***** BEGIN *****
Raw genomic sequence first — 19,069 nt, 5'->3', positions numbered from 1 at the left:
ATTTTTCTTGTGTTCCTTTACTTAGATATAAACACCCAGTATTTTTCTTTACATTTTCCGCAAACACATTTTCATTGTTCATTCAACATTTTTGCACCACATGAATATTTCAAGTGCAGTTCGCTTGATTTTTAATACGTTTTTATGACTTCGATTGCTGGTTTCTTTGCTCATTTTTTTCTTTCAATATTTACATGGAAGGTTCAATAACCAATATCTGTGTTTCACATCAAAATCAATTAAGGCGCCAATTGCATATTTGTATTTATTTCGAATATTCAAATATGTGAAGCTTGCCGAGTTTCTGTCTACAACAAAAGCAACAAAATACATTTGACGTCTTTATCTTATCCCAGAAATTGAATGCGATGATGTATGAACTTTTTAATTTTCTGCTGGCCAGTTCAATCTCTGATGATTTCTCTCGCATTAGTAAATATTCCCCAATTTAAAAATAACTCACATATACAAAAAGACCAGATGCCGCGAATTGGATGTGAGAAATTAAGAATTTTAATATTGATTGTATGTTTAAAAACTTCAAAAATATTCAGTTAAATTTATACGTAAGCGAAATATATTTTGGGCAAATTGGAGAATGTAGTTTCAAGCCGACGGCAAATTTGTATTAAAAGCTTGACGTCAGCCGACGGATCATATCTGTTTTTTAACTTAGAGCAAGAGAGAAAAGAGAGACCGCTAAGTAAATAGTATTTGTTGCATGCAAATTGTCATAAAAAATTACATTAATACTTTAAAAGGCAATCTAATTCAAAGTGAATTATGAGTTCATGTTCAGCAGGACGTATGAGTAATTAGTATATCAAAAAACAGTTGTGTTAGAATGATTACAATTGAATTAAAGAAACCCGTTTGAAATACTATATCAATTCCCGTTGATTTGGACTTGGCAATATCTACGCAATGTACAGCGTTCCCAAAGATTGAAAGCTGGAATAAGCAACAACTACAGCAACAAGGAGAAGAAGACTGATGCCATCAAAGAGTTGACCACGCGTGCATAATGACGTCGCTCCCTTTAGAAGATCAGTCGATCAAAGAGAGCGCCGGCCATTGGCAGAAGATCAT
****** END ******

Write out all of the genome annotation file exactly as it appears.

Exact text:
Raw genomic sequence first — 19,069 nt, 5'->3', positions numbered from 1 at the left:
ATTTTTCTTGTGTTCCTTTACTTAGATATAAACACCCAGTATTTTTCTTTACATTTTCCGCAAACACATTTTCATTGTTCATTCAACATTTTTGCACCACATGAATATTTCAAGTGCAGTTCGCTTGATTTTTAATACGTTTTTATGACTTCGATTGCTGGTTTCTTTGCTCATTTTTTTCTTTCAATATTTACATGGAAGGTTCAATAACCAATATCTGTGTTTCACATCAAAATCAATTAAGGCGCCAATTGCATATTTGTATTTATTTCGAATATTCAAATATGTGAAGCTTGCCGAGTTTCTGTCTACAACAAAAGCAACAAAATACATTTGACGTCTTTATCTTATCCCAGAAATTGAATGCGATGATGTATGAACTTTTTAATTTTCTGCTGGCCAGTTCAATCTCTGATGATTTCTCTCGCATTAGTAAATATTCCCCAATTTAAAAATAACTCACATATACAAAAAGACCAGATGCCGCGAATTGGATGTGAGAAATTAAGAATTTTAATATTGATTGTATGTTTAAAAACTTCAAAAATATTCAGTTAAATTTATACGTAAGCGAAATATATTTTGGGCAAATTGGAGAATGTAGTTTCAAGCCGACGGCAAATTTGTATTAAAAGCTTGACGTCAGCCGACGGATCATATCTGTTTTTTAACTTAGAGCAAGAGAGAAAAGAGAGACCGCTAAGTAAATAGTATTTGTTGCATGCAAATTGTCATAAAAAATTACATTAATACTTTAAAAGGCAATCTAATTCAAAGTGAATTATGAGTTCATGTTCAGCAGGACGTATGAGTAATTAGTATATCAAAAAACAGTTGTGTTAGAATGATTACAATTGAATTAAAGAAACCCGTTTGAAATACTATATCAATTCCCGTTGATTTGGACTTGGCAATATCTACGCAATGTACAGCGTTCCCAAAGATTGAAAGCTGGAATAAGCAACAACTACAGCAACAAGGAGAAGAAGACTGATGCCATCAAAGAGTTGACCACGCGTGCATAATGACGTCGCTCCCTTTAGAAGATCAGTCGATCAAAGAGAGCGCCGGCCATTGGCAGAAGATCAT